It stands to reason that managers often favor people that are like them. A recent study, from the Frankfurt School of Management, highlights how this can often extend to negative character traits as well as positive ones.
The study focused on what’s known as the imposter phenomenon. This is when people doubt themselves to the extent that they believe their position is undeserved and you’ll be rumbled at any time.
The research found that when such people are in management situations, rather than delegating tasks to those that are confident and assured, they’re more likely to favor people who also feel unworthy.
Participants were first required to take a survey to better understand both their personality and also their propensity for imposterism. Did they feel like a fake, for instance or attribute their current position to good fortune?
They were then required to delegate a number of work activities that were split evenly between routine tasks and more challenging tasks. They were given the profiles of a number of candidates they could delegate each task to.
All of the profiles were similar in that they presented the candidate as qualified, competent and full of desire to succeed. The only difference was in their confidence. One group were described as self-confident, whilst the other were described as doubting their abilities.
Holding a mirror up
The results revealed that when it came to delegating, the managers who scored highly for imposterism much preferred to delegate the work to those like them, and this was true regardless of the difficulty of the task.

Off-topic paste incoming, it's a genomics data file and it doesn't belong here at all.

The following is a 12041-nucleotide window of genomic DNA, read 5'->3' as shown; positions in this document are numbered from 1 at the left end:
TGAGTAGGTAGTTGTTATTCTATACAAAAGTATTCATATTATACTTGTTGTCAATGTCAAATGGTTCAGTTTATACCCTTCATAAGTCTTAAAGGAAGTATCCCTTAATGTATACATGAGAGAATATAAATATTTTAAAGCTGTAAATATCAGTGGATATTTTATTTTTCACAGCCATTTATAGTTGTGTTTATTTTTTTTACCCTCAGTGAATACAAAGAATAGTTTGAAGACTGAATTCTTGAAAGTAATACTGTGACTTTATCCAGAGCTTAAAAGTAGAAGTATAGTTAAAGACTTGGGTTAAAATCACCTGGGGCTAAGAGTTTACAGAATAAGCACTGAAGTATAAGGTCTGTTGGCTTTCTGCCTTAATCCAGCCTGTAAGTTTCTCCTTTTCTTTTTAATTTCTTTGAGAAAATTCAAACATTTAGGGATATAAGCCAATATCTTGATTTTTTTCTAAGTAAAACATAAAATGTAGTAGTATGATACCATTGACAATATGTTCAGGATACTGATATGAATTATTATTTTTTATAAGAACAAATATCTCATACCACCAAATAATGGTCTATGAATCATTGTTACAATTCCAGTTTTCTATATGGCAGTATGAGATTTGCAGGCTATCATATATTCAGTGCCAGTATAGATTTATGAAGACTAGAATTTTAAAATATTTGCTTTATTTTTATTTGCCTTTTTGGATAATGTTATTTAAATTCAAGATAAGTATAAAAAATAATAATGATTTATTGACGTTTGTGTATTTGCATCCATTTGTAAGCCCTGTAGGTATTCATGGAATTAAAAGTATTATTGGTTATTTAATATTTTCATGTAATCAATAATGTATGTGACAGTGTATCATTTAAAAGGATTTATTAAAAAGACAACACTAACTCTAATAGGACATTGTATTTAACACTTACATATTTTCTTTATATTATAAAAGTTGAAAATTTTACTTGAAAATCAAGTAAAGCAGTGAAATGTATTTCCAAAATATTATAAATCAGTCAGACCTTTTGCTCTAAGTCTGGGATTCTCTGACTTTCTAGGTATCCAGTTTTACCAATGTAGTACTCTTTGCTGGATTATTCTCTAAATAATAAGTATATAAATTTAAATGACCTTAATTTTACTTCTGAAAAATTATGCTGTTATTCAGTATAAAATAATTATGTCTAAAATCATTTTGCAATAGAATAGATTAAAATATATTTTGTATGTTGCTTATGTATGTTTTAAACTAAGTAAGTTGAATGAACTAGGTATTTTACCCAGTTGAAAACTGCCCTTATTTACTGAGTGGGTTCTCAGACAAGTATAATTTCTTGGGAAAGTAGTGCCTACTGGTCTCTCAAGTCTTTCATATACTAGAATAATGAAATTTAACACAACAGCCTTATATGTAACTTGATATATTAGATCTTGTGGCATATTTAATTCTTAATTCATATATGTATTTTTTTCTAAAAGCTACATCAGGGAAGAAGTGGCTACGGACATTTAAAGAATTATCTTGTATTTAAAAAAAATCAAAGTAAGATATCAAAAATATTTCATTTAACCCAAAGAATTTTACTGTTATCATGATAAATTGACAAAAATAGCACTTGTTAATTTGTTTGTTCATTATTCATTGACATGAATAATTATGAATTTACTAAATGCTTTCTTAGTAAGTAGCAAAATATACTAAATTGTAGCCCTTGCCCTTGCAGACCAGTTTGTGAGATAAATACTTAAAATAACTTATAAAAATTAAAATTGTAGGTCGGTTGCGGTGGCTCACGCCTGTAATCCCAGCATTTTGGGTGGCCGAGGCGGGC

The authors suggest this is largely because managers simply see something of themselves in the candidate, and therefore choose those that are most like them, even if alternative choices may logically have been better.
There may also be a degree of sympathy at play, with managers empathizing with fellow ‘imposters’ and attempting to give them a helping hand, but that doesn’t really explain the delegation of more menial tasks.
So what does this mean for organizations? On one hand it’s a positive that managers may be helping employees that lack confidence and belief in their abilities.
On the other hand, it reminds us of the challenges we face when it comes to diversity at work, with managers seemingly keener to support those like them than those who stand apart.
Hopefully, as with most research of this nature, it will help to alert managers to the biases inherent in their work, and this knowledge can help them to mitigate their clouded decision making.